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[Effects of a lower body weight or waist circumference on cardiovascular risk].




Revista medica de Chile 2017 May 12; 145(5)


Labraña AM1; Durán E2; Martínez MA3; Leiva AM4; Garrido-Méndez A5; Díaz X6; Salas C7; Celis-Morales C8;

Author Information
  • 1Departamento de Nutrición y Dietética, Facultad de Farmacia, Universidad de Concepción, Concepción, Chile.
  • 2Departamento de Nutrición y Dietética, Facultad de Farmacia, Universidad de Concepción, Concepción, Chile.
  • 3Instituto de Farmacia, Facultad de Ciencias, Universidad Austral de Chile, Valdivia, Chile.
  • 4Instituto de Anatomía, Histología y Patología, Facultad de Medicina, Universidad Austral de Chile, Valdivia, Chile.
  • 5Departamento de Educación Física, Universidad San Sebastián, Concepción, Chile.
  • 6Universidad del Biobío, Chillán, Chile.
  • 7Departamento de Educación Física, Facultad de Educación, Universidad de Concepción, Concepción, Chile.
  • 8Human Nutrition Research Centre, Institute of Cellular Medicine, University of Newcastle, Newcastle upon Tyne, United Kingdom.


BACKGROUND: Overall and central obesity are important risk factors for cardiovascular disease.

AIM: To investigate the association of body weight, body mass index (BMI) and waist circumference (WC) with cardiovascular risk factors in Chile.

MATERIAL AND METHODS: We included 5,157 participants from the National Health Survey 2009-2010. Prevalence of type 2 diabetes, hypertension, metabolic syndrome and dyslipidemia (high total cholesterol and triglyceride levels and low HDL-cholesterol) were defined using international recommendations. BMI and WC were measured using standardized protocols.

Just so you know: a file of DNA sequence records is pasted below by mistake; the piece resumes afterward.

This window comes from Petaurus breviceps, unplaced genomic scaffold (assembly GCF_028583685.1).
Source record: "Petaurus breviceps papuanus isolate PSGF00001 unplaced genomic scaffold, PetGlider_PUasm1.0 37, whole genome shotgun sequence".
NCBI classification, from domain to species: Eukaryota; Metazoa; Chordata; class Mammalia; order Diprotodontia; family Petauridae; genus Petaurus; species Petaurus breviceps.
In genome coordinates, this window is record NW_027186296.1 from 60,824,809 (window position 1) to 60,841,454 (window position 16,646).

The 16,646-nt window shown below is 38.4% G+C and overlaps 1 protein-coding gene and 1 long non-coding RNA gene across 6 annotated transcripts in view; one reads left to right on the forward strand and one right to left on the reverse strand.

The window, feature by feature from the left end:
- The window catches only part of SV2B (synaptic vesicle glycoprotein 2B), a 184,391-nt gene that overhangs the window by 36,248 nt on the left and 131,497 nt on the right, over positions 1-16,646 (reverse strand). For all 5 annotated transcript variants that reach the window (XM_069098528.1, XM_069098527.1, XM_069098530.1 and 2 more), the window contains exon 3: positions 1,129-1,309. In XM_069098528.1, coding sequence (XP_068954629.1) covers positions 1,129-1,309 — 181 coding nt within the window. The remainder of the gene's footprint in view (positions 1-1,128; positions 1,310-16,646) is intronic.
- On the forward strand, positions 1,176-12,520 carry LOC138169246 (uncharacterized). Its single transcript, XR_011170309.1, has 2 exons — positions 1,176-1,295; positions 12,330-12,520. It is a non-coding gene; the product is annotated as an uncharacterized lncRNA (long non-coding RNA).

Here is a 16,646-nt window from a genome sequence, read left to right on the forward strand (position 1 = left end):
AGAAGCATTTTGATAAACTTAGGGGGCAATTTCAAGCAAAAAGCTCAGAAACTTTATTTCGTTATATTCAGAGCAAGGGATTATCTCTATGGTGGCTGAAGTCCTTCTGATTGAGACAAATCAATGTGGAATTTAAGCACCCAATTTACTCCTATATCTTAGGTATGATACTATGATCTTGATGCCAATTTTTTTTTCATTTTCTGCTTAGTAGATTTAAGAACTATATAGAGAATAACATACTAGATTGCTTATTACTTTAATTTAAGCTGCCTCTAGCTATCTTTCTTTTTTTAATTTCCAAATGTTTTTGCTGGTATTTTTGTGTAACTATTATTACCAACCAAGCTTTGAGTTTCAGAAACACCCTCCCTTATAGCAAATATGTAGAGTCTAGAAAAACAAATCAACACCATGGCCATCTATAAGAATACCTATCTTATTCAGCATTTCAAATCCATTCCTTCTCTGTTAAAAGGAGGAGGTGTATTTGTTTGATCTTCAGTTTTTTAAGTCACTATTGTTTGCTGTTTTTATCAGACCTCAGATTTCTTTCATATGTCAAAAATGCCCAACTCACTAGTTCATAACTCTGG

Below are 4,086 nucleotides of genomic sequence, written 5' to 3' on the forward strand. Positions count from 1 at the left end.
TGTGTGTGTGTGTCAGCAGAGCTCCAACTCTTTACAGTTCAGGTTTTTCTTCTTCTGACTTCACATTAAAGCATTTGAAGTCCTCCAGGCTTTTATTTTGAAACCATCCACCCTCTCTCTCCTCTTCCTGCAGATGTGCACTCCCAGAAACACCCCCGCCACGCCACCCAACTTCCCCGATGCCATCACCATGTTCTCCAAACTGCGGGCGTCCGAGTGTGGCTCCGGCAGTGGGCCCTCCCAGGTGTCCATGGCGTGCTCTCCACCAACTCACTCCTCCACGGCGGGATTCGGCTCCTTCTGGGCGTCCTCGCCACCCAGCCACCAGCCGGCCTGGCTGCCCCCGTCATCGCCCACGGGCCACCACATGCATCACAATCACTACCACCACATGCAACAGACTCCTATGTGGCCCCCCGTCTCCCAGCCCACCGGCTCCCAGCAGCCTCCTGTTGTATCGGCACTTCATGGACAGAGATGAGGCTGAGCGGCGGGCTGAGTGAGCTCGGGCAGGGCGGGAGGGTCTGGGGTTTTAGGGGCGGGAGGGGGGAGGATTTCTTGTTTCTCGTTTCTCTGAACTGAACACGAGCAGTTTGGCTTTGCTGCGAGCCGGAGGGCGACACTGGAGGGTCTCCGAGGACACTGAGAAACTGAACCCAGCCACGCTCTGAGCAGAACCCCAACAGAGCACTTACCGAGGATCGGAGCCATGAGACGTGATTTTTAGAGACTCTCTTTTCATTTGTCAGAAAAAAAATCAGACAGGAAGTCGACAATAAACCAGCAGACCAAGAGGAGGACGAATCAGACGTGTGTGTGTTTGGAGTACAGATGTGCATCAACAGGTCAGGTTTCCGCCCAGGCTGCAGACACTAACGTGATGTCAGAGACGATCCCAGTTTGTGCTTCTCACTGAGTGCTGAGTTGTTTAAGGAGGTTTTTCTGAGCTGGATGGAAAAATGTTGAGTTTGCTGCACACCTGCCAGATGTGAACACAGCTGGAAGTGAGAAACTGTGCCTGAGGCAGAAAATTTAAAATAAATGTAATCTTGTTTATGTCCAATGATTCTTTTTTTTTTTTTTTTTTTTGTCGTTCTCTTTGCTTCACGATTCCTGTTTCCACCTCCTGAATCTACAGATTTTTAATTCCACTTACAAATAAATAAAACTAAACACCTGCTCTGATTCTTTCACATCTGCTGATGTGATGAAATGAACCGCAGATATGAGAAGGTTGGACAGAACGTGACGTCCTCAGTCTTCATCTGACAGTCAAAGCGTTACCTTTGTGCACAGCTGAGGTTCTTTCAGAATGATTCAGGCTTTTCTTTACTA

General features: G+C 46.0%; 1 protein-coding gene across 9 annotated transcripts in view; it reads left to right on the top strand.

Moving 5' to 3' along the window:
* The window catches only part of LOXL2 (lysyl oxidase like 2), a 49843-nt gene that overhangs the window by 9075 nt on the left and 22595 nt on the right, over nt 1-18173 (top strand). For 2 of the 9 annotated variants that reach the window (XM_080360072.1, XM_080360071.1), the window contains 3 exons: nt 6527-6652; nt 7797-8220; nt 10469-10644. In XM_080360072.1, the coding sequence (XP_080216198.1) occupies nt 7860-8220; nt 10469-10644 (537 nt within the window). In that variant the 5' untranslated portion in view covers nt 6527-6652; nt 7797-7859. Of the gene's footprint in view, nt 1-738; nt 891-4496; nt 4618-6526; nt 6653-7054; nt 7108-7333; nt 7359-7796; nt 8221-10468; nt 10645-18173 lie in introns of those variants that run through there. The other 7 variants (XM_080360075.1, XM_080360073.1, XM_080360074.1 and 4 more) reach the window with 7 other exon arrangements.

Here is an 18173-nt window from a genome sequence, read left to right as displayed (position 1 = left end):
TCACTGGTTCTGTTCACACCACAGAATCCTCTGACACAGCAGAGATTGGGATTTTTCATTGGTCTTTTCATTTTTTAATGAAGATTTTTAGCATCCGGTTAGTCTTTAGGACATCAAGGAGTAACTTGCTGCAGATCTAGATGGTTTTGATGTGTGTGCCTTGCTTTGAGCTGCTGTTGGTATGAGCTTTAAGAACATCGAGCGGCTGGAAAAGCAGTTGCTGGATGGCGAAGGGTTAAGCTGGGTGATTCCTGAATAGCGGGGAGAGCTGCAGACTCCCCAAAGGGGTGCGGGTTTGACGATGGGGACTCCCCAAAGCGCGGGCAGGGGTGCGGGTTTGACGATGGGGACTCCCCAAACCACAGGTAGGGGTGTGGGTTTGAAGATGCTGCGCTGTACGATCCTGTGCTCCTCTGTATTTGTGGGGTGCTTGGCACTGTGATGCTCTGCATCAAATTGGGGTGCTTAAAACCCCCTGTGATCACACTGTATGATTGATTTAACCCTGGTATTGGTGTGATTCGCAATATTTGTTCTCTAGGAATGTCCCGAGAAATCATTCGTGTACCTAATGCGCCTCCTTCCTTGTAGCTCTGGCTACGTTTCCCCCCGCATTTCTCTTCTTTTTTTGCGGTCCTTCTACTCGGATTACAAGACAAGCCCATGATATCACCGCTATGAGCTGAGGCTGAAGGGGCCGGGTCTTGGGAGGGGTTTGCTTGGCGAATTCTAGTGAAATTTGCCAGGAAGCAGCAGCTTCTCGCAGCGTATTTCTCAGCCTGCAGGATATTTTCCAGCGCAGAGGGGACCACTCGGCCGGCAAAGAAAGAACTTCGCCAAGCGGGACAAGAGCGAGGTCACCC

RESULTS: A five percent lower body weight, BMI and WC were associated with a significant reduction in cardiovascular risk factors. For each 5% reduction in body weight, the risk for hypertension decreased by 8 and 9% in women and men respectively. Similar risk reductions were observed for diabetes (9 and 11% respectively), metabolic syndrome (23 and 30% respectively), low HDL cholesterol (13 and 13% respectively), high triglyceride levels (16 and 18% respectively) and total cholesterol (8 and 10% respectively). Similar findings were observed for BMI and WC.

CONCLUSIONS: Lower body weight, BMI or WC are associated with important reductions in cardiovascular risk factors. A 5% reduction in these adiposity markers could be a perfectly feasible goal for lifestyle interventions.




Publication Type: English Abstract, Journal Article

This article is licensed under the the National Library of Medicine License. It uses material from the PubMed National Library of Medicine Data.

Last Modified:   2016-03-27

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